This is the Sherfy family farm, with a worm fence in
front, movable as needed

Exhibitions, touch-screen videos, films, interactive audio displays, artifacts, thoughtful questions, abundant galleries abound in this museum, well worth another story and a longer trip. 

But here’s a tip when you go: try to be a stowaway in the Cyclorama because it is so fascinating the 15-minute limit is not sufficient. Here’s how: 

Entry is a long, steep escalator. Exit is a stairway. Linger quietly on the steps and you might get to see the show again. 

This detailed painted battle scene is 42 feet tall and 377 feet long, hanging on rings like a shower curtain with weights on the bottom. 

Weighs 11 tons. Atlanta’s Civil War scene Cyclorama is 40 feet smaller. Gettysburg’s was painted by Paul Dominique Philippoteaux, first seen in Boston in 1884, apparently a short-lived genre, replaced by motion pictures. 

President Abraham Lincoln arrived in this train station
to share a few short remarks at the dedication of the
cemetery for Union soldiers killed in Gettysburg.

Look straight ahead at this massive painting, walking the circle to see it all. Elsewhere in town, take a look at the Diorama for another perspective. 

This is a private business, presenting a 30-minute light and sound show of the three days of battles across 6,000 acres. The little scale helped battle-challenged me to get some perspective. 

These 20,000 hand-painted soldiers are the scale of HO train models, director Sharon Widener told me. That’s 1/72nd scale. 

Same scale for almost a thousand cannons and horses on 800 square feet. Don’t think I misled you when you enter this corner building on Steinwehr Avenue. Diorama’s in the back; t-shirts and trinkets in the front.  

Good idea to sleep comfortably and dine well while traveling; even more true perhaps in Gettysburg with so much to contemplate.  Musing time makes sense. 

I added to the contemplative time in bed and three-course-breakfast inn built in 1812, Hospital Road is the address, battlefields on three sides, bike-riding distance from the National Military Park. 

Funny to me the name is Scottish since the history here and the access opportunities are so Civil War.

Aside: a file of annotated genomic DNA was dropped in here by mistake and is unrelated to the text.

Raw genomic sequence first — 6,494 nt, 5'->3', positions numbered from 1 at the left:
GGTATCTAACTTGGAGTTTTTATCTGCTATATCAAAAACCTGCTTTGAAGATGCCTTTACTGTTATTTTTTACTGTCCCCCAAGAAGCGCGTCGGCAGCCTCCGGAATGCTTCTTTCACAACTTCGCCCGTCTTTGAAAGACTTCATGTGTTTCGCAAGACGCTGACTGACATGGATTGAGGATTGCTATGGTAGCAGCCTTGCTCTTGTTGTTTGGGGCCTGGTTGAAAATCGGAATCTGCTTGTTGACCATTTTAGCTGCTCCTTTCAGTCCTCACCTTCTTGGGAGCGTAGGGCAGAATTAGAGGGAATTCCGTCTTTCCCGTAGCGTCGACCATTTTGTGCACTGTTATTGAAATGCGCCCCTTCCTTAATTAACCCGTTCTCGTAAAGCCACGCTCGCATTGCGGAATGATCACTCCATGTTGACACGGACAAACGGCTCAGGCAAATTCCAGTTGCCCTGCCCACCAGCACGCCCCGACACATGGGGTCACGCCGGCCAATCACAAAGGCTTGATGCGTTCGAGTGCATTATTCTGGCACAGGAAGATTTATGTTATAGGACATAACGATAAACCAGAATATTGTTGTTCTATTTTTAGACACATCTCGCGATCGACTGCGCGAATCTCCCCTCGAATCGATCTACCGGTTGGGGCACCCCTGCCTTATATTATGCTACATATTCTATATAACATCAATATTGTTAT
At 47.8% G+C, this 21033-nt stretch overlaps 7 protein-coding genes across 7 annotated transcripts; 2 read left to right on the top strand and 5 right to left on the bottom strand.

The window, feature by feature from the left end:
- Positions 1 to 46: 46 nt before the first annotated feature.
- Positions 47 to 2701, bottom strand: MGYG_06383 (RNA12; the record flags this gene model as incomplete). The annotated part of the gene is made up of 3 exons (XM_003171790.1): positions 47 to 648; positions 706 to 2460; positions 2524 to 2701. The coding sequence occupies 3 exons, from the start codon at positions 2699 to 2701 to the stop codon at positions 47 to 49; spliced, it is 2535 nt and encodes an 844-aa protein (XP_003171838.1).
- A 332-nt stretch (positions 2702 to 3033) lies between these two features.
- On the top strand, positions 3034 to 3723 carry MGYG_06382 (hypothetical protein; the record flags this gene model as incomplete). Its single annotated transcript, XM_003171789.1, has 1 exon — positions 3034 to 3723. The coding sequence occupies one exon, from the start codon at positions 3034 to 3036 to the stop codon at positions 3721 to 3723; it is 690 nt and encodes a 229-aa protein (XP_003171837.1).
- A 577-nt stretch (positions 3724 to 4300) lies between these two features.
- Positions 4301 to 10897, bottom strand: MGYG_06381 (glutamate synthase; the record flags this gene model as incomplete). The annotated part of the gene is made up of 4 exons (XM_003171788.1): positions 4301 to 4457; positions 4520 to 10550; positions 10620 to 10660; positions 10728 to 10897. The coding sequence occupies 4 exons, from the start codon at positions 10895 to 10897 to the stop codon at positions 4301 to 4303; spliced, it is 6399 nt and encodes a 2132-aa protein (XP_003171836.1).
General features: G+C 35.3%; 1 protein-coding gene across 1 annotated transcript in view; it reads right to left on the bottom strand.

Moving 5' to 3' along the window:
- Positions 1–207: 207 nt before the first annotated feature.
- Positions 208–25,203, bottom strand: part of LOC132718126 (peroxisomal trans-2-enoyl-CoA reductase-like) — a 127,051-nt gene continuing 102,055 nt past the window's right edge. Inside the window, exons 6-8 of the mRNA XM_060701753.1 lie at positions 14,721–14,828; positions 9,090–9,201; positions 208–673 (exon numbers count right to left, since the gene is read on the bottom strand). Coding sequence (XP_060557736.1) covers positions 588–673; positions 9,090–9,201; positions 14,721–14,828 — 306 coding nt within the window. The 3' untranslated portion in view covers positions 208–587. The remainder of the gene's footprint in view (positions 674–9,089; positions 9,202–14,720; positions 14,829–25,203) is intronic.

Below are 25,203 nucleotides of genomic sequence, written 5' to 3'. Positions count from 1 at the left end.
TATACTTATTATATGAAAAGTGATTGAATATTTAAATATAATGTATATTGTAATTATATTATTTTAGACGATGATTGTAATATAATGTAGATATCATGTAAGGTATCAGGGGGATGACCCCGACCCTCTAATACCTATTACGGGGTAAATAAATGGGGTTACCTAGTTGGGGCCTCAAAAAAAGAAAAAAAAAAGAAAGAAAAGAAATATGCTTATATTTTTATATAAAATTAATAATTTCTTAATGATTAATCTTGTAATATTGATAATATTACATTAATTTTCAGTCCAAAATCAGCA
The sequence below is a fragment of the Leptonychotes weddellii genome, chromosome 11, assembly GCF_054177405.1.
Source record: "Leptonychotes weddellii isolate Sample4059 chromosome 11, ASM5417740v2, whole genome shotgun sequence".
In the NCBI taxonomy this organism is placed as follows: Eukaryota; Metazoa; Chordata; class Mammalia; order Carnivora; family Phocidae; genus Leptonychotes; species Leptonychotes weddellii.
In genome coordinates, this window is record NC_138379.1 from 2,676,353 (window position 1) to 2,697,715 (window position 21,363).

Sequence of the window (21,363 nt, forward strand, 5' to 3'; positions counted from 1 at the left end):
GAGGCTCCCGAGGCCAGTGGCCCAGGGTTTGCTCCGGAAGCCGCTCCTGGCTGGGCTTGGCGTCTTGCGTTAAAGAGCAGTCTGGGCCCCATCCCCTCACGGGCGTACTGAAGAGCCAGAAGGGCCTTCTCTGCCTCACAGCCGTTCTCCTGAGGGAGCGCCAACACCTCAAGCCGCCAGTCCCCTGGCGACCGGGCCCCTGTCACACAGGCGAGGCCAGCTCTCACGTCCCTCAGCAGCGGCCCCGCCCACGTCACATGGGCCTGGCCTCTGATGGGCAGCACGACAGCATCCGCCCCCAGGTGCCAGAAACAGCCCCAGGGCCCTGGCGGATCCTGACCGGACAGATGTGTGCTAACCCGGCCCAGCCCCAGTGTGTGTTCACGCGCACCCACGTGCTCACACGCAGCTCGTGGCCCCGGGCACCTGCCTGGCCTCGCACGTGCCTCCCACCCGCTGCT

Baladerry Inn was a Civil War hospital and I found that a powerful concept simply standing at the original narrow front door, wondering about wounded Yanks and Rebs in first-floor rooms to my left and right and up the stairs to three rooms you can reserve. 

Proprietor Judy Caudill creates three-course breakfasts
every morning for guests in the Baladerry Inn.

 

Same wooden floors. Some of the same wavy-glass windows. Innkeepers Judy and Kenny Caudill consider the enormous weeping Douglas fir at their door as much a treasure as the sweeping views across the front and side yards. 

They balance new rooms and renovations with powerful history. Their land was the George Bushman family farm, and records show Brig. Gen. Strong Vincent, mortally wounded in the Gettysburg battle, died at Bushman’s. 

The Twelfth Corps hospital treated 1,131 Union and 125 Confederate soldiers, Judy told me. That means right where I was. 

In my own room at the Baladerry Inn, I thought about Catherine Hoffman Bushman in hers.  Age 38 when the battles began. Bullet piercing her quilt. 

I thought about Charlie’s mother too, and all the children. And Hettie Shriver’s husband George who died in the Andersonville prison. 

I’ll be back.

When You Go:

Gettysburg Convention & Visitors Bureau
800-337-5015

Seminary Ridge Museum
717-339-1300

Shriver House Museum
717-337-2800

Baladerry Inn
717-337-1342

150th Gettysburg

Gettysburg Sculptures